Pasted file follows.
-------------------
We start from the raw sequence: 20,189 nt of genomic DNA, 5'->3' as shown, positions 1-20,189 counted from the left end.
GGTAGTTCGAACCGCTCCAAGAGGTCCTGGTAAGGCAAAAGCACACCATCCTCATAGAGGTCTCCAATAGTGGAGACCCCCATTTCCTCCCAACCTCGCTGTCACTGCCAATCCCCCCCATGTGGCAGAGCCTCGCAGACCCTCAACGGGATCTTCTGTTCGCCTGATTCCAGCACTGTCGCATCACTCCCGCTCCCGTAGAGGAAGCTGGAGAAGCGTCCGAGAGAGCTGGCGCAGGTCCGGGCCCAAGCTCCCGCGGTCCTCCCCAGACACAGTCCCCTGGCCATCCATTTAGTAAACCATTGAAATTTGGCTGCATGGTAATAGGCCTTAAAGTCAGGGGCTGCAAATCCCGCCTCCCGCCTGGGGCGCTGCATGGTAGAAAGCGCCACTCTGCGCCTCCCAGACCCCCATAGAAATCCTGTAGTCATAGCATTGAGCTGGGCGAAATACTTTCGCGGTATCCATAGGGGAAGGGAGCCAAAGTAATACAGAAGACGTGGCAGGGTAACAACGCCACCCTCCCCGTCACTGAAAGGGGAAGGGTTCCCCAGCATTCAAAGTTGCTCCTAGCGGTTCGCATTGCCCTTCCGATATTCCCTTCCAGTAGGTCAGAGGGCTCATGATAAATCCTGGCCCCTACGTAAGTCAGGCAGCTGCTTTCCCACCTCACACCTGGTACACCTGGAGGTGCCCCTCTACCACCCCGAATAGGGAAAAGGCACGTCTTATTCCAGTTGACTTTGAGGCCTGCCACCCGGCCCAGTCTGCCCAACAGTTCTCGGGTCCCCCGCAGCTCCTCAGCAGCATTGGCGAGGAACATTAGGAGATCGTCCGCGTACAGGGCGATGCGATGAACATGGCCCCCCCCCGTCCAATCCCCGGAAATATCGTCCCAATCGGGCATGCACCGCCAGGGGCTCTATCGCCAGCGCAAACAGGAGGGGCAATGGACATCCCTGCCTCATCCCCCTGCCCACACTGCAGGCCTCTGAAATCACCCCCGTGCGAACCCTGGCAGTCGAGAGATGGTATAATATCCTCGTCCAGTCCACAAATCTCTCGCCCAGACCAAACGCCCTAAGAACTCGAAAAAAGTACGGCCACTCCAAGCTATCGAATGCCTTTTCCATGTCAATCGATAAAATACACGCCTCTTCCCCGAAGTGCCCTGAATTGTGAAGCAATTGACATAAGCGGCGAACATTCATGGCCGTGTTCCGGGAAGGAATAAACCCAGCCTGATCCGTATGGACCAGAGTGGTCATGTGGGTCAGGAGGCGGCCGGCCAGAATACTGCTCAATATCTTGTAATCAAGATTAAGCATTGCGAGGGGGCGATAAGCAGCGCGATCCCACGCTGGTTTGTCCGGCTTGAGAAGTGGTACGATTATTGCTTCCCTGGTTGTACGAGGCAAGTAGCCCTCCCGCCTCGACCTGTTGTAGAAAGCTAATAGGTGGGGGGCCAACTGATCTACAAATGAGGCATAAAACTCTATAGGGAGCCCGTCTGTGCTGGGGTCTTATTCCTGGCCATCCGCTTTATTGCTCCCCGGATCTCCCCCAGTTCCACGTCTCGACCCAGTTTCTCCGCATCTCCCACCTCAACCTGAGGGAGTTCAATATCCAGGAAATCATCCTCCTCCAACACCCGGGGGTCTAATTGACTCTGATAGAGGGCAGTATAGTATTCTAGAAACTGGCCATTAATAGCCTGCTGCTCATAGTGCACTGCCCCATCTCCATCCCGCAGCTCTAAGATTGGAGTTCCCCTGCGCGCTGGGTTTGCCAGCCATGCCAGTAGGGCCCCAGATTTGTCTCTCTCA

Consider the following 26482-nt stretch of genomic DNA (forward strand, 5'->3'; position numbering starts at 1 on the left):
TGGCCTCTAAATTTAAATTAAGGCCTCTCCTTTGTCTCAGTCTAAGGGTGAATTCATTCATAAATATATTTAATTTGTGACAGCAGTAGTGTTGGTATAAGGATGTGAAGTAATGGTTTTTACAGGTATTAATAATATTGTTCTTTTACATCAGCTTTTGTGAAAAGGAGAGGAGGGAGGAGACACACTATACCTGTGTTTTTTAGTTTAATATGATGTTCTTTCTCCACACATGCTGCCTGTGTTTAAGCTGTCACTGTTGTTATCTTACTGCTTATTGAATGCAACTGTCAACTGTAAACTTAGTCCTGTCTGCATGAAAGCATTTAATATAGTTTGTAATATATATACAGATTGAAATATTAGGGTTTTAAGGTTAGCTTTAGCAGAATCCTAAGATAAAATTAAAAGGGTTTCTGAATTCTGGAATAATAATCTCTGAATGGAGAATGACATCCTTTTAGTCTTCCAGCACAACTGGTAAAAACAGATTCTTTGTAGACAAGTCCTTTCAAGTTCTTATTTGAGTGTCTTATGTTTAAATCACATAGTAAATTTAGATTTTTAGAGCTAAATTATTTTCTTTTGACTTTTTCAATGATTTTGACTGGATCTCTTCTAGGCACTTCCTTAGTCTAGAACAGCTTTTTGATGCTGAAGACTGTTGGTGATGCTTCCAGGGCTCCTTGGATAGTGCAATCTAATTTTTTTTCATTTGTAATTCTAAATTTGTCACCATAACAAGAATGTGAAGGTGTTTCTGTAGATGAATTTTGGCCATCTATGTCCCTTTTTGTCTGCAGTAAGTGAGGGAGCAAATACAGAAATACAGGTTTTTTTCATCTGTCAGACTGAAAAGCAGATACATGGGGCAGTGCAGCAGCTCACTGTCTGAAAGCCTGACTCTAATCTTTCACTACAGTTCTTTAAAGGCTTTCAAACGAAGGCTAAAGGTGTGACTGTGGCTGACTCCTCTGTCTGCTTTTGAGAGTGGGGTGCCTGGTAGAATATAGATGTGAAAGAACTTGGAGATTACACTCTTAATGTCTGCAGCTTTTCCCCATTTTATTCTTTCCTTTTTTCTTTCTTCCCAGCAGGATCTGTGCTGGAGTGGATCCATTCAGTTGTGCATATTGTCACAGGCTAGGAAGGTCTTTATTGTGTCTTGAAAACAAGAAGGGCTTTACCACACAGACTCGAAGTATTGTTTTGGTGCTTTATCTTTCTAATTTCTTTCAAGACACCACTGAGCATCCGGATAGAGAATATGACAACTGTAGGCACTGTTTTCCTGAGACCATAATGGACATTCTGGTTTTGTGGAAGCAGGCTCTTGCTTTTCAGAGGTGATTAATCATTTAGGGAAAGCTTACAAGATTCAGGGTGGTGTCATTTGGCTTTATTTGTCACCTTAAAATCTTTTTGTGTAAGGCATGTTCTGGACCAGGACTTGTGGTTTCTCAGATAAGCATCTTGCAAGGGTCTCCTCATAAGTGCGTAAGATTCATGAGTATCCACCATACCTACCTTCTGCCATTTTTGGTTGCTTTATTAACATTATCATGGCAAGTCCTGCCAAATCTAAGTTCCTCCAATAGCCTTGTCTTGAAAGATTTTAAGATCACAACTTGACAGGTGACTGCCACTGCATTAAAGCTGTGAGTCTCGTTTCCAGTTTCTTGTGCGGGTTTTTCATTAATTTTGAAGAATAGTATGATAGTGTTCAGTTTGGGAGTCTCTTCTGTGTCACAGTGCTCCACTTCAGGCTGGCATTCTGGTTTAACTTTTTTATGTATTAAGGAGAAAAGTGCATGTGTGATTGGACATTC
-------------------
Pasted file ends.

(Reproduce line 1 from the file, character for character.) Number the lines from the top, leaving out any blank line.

We start from the raw sequence: 20,189 nt of genomic DNA, 5'->3' as shown, positions 1-20,189 counted from the left end.